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Now all four service chiefs have said they are okay with trans people in the military

Now all four service chiefs have said they are okay with trans people in the military
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The Air Force Chief of Staff said that he was not aware of any negative effects of transgender people serving in the military, joining the other three chiefs of staff.

General Dave Goldfein appeared at a Senate committee hearing yesterday.

He was questioned by Senator Kirsten Gillibrand, who said, “In the last two weeks General Milley, General Neller, and Admiral Richardson have told me that they have seen zero reports of issues of cohesion, discipline, morale as a result of open transgender service in their respective service branches,” referring to the chiefs of the Army, Marine Corps, and Navy.

She then asked him if he knew of any reports of such issues. Goldfein said he was not. He said that he talked to a few transgender service members and was impressed by the “commitment to serve by each of them.”

Last week, Army Chief of Staff Mark Milley testified that he had heard of “precisely zero reports” of problems with transgender soldiers. Marine Commandant General Robert Neller said he was “not aware of any issues in those areas.” Chief of Naval Operations Admiral John Richardson said “it’s steady as she goes” regarding transgender people in the Navy.

The statements bolster the lawsuits against Donald Trump’s transgender military ban. Discrimination is only legal if the government has a good reason; the service chiefs are proving the government doesn’t.

Federal judges in these cases have already found that the ban is a form of sex discrimination, and one federal judge went so far as to say that transgender people are a “protected class.” This raises the burden of proof for the government: it has to show that the transgender military ban serves a real policy purpose and that it’s the best way to achieve that purpose.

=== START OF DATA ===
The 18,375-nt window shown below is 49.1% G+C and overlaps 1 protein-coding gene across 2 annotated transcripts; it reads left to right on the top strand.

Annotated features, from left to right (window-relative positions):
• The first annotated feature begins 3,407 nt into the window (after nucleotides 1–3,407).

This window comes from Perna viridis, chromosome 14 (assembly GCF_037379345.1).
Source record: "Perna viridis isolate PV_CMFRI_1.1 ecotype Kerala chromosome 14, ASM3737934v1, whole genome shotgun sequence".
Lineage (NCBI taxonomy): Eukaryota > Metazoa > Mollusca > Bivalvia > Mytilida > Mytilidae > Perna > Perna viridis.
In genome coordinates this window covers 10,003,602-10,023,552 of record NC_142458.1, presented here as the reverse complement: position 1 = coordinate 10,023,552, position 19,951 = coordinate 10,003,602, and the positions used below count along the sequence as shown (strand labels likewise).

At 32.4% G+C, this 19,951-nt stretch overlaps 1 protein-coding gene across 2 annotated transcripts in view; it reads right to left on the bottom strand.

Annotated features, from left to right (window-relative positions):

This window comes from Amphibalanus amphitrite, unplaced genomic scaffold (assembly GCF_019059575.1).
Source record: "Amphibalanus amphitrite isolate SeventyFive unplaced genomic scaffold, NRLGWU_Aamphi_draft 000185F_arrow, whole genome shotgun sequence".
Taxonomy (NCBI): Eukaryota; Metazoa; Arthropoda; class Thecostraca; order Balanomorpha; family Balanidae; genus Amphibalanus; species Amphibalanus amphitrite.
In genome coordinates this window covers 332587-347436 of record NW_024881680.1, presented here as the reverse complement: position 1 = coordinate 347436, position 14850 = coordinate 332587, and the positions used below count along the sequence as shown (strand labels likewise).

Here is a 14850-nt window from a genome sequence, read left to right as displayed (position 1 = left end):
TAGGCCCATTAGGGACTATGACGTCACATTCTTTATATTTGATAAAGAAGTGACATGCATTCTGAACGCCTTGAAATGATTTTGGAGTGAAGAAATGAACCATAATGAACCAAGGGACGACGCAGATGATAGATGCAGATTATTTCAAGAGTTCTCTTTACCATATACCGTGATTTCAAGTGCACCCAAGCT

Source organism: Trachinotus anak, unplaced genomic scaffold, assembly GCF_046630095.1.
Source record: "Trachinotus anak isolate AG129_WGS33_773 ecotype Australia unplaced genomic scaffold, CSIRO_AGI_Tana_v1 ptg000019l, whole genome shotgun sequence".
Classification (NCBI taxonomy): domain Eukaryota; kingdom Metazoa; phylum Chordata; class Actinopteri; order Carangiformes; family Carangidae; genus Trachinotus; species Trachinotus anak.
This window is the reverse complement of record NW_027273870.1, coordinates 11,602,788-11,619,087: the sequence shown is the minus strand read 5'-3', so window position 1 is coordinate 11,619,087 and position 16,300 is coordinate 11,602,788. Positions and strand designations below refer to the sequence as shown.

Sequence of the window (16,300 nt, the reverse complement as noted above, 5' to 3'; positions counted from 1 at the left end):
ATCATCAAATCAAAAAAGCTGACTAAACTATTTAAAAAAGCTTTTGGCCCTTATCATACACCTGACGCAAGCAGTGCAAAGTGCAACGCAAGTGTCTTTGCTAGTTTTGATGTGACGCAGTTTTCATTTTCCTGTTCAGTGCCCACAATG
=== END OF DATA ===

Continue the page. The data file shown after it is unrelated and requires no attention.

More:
Since Trump tweeted the transgender military ban last July, judges have had trouble even seeing what its policy goal is, much less find that goal important enough to justify discrimination. This is why politicians hold hearings and commission reports before passing laws, even if their minds are already made up: they want to show the world – and the courts – what problem the law is supposed to fix and how it’ll fix it.

In what may have been an attempt to salvage the transgender military ban, the Department of Defense released a report justifying discrimination against transgender people in the military and Trump issued a “new” transgender military ban that he said revoked and replaced the one he tweeted last year.

Insiders said that the report was actually written by Mike Pence and activists from anti-LGBTQ organizations, and a federal judge said that the two transgender bans are the same thing, so the decision-making process behind both of them is whatever occurred before Trump tweeted last year.

When he tweeted last year, Trump said that he had talked to “my Generals and military experts” about the ban, but in court the White House’s lawyers couldn’t name any of those generals or experts.

Now all four military service chiefs have said they don’t see a problem with transgender people in the military, which undermines the report that was supposedly produced by the Defense Department. This only helps LGBTQ advocates in court argue that there’s no reason to keep transgender people out.

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